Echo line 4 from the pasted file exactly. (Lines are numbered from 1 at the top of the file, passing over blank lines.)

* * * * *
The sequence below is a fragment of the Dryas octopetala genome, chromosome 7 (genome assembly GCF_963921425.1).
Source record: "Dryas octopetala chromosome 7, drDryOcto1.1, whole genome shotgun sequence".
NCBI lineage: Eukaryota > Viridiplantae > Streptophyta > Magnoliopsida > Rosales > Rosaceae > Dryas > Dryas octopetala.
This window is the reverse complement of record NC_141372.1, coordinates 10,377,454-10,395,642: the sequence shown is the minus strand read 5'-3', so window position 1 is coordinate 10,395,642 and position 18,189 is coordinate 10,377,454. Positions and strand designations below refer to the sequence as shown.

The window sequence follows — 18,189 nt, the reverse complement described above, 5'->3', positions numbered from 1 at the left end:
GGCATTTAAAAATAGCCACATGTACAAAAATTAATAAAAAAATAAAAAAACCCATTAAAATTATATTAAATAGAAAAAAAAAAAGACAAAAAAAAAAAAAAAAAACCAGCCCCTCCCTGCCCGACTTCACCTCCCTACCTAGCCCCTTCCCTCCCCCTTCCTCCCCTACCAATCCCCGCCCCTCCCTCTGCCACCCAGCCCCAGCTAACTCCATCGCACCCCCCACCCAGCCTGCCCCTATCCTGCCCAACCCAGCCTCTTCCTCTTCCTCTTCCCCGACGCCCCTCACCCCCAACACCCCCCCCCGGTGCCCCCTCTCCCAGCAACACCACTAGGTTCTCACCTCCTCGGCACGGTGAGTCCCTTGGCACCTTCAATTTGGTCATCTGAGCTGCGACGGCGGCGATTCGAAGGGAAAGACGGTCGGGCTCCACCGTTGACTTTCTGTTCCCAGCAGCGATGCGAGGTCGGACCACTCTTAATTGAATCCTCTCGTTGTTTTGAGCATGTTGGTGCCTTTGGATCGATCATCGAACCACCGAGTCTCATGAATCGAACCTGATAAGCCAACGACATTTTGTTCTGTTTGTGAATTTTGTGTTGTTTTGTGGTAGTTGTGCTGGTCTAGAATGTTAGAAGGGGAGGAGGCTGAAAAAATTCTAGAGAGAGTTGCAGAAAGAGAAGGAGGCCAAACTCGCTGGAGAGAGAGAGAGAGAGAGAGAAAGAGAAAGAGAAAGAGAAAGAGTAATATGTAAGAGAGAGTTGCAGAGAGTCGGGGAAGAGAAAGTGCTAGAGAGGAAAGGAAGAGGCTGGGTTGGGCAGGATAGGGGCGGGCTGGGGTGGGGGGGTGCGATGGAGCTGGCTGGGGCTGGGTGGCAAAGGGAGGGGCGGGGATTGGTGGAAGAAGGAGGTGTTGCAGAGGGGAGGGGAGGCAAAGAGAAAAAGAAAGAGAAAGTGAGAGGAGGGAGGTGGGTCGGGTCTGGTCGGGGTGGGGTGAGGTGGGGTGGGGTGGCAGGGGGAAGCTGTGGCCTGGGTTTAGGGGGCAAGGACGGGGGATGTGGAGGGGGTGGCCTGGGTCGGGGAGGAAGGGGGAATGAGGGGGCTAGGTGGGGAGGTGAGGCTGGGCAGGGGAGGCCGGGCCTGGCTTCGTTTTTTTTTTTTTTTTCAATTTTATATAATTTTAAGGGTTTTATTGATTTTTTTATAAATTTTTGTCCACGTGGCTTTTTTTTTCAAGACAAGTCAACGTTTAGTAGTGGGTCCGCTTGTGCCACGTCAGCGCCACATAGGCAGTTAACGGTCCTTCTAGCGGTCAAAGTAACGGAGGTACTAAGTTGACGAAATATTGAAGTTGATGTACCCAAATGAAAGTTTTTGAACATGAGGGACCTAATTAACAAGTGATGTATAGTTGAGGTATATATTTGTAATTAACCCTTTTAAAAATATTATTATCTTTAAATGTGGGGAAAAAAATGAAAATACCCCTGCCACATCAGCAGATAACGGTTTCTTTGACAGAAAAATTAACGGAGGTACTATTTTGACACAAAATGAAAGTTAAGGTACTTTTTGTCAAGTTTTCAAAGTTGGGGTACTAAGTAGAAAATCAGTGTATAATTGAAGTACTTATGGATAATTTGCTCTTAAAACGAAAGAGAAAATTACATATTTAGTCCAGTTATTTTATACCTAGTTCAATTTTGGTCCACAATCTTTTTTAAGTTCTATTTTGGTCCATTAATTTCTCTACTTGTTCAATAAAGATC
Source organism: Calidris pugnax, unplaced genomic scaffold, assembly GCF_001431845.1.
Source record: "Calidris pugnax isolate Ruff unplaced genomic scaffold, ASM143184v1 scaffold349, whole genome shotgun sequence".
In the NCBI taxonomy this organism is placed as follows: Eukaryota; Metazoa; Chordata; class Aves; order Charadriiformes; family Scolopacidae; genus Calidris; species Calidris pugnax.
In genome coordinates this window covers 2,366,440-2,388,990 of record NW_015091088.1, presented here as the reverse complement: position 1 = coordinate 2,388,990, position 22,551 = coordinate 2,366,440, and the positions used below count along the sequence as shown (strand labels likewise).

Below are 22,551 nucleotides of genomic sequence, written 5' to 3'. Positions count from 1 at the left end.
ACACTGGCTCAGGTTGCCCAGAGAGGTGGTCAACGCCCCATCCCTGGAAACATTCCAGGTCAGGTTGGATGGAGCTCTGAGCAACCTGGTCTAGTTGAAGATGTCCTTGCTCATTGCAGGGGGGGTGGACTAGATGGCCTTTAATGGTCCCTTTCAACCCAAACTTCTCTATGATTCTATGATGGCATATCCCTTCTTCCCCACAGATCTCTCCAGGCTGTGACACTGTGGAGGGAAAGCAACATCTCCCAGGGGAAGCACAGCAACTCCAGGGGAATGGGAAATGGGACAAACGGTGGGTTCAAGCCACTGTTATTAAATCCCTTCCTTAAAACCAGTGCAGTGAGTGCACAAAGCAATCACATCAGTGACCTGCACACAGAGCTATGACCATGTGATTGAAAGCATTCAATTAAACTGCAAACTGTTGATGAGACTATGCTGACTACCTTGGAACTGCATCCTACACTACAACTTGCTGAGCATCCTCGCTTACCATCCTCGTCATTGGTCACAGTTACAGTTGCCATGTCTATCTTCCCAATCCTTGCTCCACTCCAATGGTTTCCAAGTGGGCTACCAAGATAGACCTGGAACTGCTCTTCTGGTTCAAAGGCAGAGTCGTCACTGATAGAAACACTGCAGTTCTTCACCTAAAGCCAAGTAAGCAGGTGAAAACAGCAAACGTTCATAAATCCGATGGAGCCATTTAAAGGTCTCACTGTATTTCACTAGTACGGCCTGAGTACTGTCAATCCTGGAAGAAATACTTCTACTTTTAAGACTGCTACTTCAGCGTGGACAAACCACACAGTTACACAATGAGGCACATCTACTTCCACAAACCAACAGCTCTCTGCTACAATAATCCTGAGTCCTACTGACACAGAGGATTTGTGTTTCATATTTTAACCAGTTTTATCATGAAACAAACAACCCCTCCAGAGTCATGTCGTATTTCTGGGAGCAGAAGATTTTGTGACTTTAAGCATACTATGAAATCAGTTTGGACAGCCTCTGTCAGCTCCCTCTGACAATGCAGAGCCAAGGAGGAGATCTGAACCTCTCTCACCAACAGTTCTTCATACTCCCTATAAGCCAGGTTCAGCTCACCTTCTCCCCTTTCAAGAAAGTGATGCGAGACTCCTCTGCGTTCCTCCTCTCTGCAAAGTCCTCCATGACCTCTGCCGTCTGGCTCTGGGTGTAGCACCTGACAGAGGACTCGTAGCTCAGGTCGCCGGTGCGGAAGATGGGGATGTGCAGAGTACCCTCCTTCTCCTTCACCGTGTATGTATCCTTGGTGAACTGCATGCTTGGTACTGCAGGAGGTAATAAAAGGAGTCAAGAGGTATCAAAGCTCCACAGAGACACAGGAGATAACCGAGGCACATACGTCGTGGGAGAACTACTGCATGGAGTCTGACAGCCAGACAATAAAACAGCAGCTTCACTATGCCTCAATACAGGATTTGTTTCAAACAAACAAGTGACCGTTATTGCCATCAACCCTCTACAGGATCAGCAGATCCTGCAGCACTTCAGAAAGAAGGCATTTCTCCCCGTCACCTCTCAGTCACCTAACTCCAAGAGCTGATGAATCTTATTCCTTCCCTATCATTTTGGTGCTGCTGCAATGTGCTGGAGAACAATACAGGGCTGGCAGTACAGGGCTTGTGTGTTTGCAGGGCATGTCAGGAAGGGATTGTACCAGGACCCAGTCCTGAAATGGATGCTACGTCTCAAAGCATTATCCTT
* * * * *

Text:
This window is the reverse complement of record NC_141372.1, coordinates 10,377,454-10,395,642: the sequence shown is the minus strand read 5'-3', so window position 1 is coordinate 10,395,642 and position 18,189 is coordinate 10,377,454. Positions and strand designations below refer to the sequence as shown.